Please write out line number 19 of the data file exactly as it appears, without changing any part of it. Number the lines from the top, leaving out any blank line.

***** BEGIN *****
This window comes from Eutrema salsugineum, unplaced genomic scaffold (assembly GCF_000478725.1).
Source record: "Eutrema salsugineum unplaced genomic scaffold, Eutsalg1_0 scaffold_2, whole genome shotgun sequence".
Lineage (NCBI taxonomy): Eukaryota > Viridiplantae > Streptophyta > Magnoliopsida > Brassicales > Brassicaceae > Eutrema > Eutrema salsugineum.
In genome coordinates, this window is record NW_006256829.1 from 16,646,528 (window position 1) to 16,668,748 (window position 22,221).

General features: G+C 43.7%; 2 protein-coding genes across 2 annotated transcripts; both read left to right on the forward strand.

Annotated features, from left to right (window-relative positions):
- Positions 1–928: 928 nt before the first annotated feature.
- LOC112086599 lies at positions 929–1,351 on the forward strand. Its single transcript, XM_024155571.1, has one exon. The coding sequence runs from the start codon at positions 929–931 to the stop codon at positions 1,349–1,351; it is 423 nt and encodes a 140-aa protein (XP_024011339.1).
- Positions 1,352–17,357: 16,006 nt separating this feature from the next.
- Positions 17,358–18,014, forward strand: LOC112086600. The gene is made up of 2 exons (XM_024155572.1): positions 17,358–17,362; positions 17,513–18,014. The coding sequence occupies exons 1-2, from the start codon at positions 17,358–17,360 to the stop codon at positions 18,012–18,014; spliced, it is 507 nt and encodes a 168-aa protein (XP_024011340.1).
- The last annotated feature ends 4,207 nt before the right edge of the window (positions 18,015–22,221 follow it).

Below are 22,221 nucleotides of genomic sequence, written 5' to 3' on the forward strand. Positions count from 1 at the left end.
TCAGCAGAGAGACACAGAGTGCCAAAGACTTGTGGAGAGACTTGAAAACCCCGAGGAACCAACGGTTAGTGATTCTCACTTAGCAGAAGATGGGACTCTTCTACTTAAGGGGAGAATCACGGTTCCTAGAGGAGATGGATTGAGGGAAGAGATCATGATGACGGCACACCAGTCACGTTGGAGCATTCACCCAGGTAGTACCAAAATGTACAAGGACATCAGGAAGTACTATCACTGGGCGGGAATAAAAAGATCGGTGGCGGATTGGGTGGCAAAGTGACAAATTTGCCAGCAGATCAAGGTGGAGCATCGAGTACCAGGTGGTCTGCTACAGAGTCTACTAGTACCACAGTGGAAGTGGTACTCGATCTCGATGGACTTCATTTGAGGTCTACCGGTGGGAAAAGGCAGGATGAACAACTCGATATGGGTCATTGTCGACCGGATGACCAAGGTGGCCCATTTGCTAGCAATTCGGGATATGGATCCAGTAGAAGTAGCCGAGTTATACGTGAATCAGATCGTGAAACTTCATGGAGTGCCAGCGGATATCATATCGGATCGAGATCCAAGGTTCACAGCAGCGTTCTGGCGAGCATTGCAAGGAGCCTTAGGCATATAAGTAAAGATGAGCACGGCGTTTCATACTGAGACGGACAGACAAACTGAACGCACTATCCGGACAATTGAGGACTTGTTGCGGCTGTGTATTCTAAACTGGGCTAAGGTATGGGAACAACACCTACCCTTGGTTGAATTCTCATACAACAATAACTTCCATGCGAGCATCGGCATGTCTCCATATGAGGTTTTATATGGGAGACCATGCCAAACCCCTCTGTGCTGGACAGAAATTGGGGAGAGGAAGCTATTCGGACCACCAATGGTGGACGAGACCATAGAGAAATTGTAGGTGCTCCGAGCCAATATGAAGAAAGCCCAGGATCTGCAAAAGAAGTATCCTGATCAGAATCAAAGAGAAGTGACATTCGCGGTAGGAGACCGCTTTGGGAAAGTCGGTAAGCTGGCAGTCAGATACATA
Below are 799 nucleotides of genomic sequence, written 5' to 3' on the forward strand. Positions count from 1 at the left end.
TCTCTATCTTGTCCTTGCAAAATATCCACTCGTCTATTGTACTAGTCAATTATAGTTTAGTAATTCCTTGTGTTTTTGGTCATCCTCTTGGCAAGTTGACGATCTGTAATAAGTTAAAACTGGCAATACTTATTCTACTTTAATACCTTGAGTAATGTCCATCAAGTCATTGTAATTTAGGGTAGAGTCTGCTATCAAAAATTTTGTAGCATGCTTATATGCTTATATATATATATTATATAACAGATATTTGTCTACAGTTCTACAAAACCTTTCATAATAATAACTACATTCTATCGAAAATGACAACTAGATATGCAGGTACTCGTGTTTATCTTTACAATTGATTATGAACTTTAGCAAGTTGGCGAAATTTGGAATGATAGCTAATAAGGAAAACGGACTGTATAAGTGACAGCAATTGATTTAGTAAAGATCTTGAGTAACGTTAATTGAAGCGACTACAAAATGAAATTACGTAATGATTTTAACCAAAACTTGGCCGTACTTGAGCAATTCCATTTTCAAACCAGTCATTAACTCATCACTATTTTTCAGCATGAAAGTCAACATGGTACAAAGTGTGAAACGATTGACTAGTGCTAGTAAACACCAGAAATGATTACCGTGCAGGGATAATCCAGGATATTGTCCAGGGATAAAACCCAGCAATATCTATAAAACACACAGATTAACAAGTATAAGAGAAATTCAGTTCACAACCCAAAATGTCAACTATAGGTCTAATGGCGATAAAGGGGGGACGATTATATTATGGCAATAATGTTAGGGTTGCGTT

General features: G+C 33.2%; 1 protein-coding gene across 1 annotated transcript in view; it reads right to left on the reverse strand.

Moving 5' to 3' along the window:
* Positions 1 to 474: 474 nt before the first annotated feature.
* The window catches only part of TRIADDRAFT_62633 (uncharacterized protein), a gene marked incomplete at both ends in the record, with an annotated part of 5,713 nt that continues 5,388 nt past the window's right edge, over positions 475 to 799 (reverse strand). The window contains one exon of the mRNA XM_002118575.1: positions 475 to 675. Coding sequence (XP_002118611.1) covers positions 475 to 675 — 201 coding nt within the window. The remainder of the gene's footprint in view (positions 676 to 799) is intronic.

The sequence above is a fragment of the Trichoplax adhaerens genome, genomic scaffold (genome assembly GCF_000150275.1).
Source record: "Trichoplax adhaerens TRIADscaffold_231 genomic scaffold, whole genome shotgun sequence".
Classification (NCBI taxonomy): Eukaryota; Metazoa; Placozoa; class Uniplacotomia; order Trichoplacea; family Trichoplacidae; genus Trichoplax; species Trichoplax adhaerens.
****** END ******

* The window catches only part of TRIADDRAFT_62633 (uncharacterized protein), a gene marked incomplete at both ends in the record, with an annotated part of 5,713 nt that continues 5,388 nt past the window's right edge, over positions 475 to 799 (reverse strand). The window contains one exon of the mRNA XM_002118575.1: positions 475 to 675. Coding sequence (XP_002118611.1) covers positions 475 to 675 — 201 coding nt within the window. The remainder of the gene's footprint in view (positions 676 to 799) is intronic.